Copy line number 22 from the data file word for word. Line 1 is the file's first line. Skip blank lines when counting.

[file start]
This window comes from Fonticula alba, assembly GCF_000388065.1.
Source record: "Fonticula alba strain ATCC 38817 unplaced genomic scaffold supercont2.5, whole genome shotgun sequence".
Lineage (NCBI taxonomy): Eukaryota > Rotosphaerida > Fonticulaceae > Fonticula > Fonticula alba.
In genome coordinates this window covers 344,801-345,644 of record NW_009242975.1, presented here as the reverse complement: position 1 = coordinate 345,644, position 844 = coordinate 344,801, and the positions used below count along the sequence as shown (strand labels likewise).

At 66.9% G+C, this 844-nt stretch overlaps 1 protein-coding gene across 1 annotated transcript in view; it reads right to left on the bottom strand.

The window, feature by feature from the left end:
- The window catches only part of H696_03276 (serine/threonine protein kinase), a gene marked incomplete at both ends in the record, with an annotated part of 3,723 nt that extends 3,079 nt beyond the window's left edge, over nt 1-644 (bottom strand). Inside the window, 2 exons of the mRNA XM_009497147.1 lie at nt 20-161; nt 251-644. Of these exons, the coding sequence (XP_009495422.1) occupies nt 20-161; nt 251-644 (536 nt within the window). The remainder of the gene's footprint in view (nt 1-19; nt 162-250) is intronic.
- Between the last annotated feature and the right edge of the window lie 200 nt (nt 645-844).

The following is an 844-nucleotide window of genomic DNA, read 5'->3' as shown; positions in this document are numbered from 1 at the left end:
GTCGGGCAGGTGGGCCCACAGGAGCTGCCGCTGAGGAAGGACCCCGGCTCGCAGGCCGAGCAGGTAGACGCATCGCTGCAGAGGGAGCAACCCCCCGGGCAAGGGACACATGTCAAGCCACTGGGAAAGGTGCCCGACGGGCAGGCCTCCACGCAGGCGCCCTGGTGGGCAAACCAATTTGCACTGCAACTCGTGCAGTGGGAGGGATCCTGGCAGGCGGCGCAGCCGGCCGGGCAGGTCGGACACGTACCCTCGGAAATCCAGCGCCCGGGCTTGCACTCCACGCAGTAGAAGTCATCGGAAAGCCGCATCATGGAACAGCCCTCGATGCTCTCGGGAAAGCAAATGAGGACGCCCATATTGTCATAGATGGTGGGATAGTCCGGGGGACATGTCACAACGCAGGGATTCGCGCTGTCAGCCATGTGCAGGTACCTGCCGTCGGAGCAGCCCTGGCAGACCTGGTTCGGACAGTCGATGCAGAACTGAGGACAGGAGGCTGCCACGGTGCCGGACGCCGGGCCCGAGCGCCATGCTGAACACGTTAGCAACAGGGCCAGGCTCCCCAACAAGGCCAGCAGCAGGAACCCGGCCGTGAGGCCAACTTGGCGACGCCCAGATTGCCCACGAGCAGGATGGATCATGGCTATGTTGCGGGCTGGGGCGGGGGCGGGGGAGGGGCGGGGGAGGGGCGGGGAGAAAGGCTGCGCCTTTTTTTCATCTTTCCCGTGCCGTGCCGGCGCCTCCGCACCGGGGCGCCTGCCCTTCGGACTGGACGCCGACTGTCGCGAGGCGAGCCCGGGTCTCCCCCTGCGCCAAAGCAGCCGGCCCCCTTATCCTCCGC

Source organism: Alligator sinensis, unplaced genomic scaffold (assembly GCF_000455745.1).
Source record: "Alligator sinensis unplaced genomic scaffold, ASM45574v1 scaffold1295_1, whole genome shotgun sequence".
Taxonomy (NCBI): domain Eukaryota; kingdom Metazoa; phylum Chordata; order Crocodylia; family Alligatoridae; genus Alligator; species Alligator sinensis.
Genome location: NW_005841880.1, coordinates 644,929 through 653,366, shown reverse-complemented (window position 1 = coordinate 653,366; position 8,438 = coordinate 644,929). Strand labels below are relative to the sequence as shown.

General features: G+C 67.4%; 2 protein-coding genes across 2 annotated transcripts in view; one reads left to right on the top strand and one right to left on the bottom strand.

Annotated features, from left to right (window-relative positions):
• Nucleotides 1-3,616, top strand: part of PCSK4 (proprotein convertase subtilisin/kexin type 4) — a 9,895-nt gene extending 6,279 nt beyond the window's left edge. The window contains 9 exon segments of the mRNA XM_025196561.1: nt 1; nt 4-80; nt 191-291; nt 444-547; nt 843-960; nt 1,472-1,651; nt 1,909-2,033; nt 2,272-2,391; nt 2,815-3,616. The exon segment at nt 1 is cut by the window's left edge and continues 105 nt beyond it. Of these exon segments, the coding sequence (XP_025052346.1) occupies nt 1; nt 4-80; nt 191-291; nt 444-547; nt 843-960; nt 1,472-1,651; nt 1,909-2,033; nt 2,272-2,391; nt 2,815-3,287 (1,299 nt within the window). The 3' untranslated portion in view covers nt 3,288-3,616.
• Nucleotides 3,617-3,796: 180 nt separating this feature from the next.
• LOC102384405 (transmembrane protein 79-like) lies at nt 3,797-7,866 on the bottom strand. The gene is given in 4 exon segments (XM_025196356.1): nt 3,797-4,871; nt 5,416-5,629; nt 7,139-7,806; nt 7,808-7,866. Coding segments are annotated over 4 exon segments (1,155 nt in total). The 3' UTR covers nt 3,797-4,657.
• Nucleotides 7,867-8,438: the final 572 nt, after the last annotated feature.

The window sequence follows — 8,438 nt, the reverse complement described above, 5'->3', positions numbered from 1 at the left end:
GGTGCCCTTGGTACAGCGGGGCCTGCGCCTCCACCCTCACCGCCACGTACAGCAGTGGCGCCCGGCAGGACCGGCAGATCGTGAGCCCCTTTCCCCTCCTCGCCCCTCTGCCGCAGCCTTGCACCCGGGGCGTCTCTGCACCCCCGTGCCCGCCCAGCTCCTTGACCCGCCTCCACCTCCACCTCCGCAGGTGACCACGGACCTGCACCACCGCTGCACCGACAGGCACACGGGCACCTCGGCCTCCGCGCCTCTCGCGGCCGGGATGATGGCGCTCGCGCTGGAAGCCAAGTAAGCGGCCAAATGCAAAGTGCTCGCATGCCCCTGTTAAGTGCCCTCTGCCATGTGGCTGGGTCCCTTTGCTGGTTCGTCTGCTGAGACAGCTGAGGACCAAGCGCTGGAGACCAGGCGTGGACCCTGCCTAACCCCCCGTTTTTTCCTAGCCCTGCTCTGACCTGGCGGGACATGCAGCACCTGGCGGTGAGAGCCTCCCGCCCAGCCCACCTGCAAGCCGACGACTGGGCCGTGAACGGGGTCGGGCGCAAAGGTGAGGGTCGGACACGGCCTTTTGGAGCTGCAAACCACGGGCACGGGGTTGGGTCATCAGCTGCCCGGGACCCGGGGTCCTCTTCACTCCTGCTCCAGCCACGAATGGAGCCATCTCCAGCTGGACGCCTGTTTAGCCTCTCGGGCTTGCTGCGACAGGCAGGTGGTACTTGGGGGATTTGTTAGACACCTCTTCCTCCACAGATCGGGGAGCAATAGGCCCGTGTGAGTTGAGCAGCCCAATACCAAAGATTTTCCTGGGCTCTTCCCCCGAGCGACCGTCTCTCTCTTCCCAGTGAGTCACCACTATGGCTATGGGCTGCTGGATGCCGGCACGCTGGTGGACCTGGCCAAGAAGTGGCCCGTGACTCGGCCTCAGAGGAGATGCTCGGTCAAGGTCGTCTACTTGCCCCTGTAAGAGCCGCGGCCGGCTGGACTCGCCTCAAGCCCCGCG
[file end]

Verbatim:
GGTGCCCTTGGTACAGCGGGGCCTGCGCCTCCACCCTCACCGCCACGTACAGCAGTGGCGCCCGGCAGGACCGGCAGATCGTGAGCCCCTTTCCCCTCCTCGCCCCTCTGCCGCAGCCTTGCACCCGGGGCGTCTCTGCACCCCCGTGCCCGCCCAGCTCCTTGACCCGCCTCCACCTCCACCTCCGCAGGTGACCACGGACCTGCACCACCGCTGCACCGACAGGCACACGGGCACCTCGGCCTCCGCGCCTCTCGCGGCCGGGATGATGGCGCTCGCGCTGGAAGCCAAGTAAGCGGCCAAATGCAAAGTGCTCGCATGCCCCTGTTAAGTGCCCTCTGCCATGTGGCTGGGTCCCTTTGCTGGTTCGTCTGCTGAGACAGCTGAGGACCAAGCGCTGGAGACCAGGCGTGGACCCTGCCTAACCCCCCGTTTTTTCCTAGCCCTGCTCTGACCTGGCGGGACATGCAGCACCTGGCGGTGAGAGCCTCCCGCCCAGCCCACCTGCAAGCCGACGACTGGGCCGTGAACGGGGTCGGGCGCAAAGGTGAGGGTCGGACACGGCCTTTTGGAGCTGCAAACCACGGGCACGGGGTTGGGTCATCAGCTGCCCGGGACCCGGGGTCCTCTTCACTCCTGCTCCAGCCACGAATGGAGCCATCTCCAGCTGGACGCCTGTTTAGCCTCTCGGGCTTGCTGCGACAGGCAGGTGGTACTTGGGGGATTTGTTAGACACCTCTTCCTCCACAGATCGGGGAGCAATAGGCCCGTGTGAGTTGAGCAGCCCAATACCAAAGATTTTCCTGGGCTCTTCCCCCGAGCGACCGTCTCTCTCTTCCCAGTGAGTCACCACTATGGCTATGGGCTGCTGGATGCCGGCACGCTGGTGGACCTGGCCAAGAAGTGGCCCGTGACTCGGCCTCAGAGGAGATGCTCGGTCAAGGTCGTCTACTTGCCCCTGTAAGAGCCGCGGCCGGCTGGACTCGCCTCAAGCCCCGCG